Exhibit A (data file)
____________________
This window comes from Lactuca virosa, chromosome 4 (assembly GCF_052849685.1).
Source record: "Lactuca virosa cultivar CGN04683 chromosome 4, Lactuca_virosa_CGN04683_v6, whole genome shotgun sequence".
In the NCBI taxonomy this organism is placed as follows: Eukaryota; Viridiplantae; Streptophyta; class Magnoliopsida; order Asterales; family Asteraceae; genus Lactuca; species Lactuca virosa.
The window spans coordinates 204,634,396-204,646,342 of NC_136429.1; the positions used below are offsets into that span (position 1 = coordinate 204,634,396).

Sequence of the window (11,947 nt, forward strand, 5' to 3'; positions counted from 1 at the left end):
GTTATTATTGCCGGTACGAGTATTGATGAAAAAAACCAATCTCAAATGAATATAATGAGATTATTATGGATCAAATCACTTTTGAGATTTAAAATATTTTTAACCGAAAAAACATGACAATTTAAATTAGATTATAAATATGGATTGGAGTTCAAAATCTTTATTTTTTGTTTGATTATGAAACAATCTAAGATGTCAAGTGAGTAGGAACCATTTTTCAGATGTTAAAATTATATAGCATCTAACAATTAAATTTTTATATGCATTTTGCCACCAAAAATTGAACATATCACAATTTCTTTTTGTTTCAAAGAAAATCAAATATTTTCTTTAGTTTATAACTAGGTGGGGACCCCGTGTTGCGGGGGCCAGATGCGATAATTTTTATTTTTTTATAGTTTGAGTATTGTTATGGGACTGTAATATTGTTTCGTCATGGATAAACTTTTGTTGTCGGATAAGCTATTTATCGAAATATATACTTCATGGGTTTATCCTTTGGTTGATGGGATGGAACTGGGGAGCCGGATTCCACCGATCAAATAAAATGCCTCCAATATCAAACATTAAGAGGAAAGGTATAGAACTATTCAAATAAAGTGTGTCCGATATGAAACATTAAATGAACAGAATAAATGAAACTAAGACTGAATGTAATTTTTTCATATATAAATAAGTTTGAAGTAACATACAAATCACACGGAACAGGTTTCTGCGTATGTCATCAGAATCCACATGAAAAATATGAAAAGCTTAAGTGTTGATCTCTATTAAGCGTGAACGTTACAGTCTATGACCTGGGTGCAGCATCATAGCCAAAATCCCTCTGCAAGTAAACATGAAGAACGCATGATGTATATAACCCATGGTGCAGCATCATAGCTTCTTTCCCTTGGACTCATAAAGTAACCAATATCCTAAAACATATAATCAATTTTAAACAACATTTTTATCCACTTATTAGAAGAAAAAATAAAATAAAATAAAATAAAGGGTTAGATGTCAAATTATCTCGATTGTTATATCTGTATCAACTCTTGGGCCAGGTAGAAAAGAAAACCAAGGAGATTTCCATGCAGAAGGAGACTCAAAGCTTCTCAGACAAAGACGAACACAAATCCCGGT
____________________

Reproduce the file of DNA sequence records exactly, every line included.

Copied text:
This window comes from Lactuca virosa, chromosome 4 (assembly GCF_052849685.1).
Source record: "Lactuca virosa cultivar CGN04683 chromosome 4, Lactuca_virosa_CGN04683_v6, whole genome shotgun sequence".
In the NCBI taxonomy this organism is placed as follows: Eukaryota; Viridiplantae; Streptophyta; class Magnoliopsida; order Asterales; family Asteraceae; genus Lactuca; species Lactuca virosa.
The window spans coordinates 204,634,396-204,646,342 of NC_136429.1; the positions used below are offsets into that span (position 1 = coordinate 204,634,396).

Sequence of the window (11,947 nt, forward strand, 5' to 3'; positions counted from 1 at the left end):
GTTATTATTGCCGGTACGAGTATTGATGAAAAAAACCAATCTCAAATGAATATAATGAGATTATTATGGATCAAATCACTTTTGAGATTTAAAATATTTTTAACCGAAAAAACATGACAATTTAAATTAGATTATAAATATGGATTGGAGTTCAAAATCTTTATTTTTTGTTTGATTATGAAACAATCTAAGATGTCAAGTGAGTAGGAACCATTTTTCAGATGTTAAAATTATATAGCATCTAACAATTAAATTTTTATATGCATTTTGCCACCAAAAATTGAACATATCACAATTTCTTTTTGTTTCAAAGAAAATCAAATATTTTCTTTAGTTTATAACTAGGTGGGGACCCCGTGTTGCGGGGGCCAGATGCGATAATTTTTATTTTTTTATAGTTTGAGTATTGTTATGGGACTGTAATATTGTTTCGTCATGGATAAACTTTTGTTGTCGGATAAGCTATTTATCGAAATATATACTTCATGGGTTTATCCTTTGGTTGATGGGATGGAACTGGGGAGCCGGATTCCACCGATCAAATAAAATGCCTCCAATATCAAACATTAAGAGGAAAGGTATAGAACTATTCAAATAAAGTGTGTCCGATATGAAACATTAAATGAACAGAATAAATGAAACTAAGACTGAATGTAATTTTTTCATATATAAATAAGTTTGAAGTAACATACAAATCACACGGAACAGGTTTCTGCGTATGTCATCAGAATCCACATGAAAAATATGAAAAGCTTAAGTGTTGATCTCTATTAAGCGTGAACGTTACAGTCTATGACCTGGGTGCAGCATCATAGCCAAAATCCCTCTGCAAGTAAACATGAAGAACGCATGATGTATATAACCCATGGTGCAGCATCATAGCTTCTTTCCCTTGGACTCATAAAGTAACCAATATCCTAAAACATATAATCAATTTTAAACAACATTTTTATCCACTTATTAGAAGAAAAAATAAAATAAAATAAAATAAAGGGTTAGATGTCAAATTATCTCGATTGTTATATCTGTATCAACTCTTGGGCCAGGTAGAAAAGAAAACCAAGGAGATTTCCATGCAGAAGGAGACTCAAAGCTTCTCAGACAAAGACGAACACAAATCCCGGT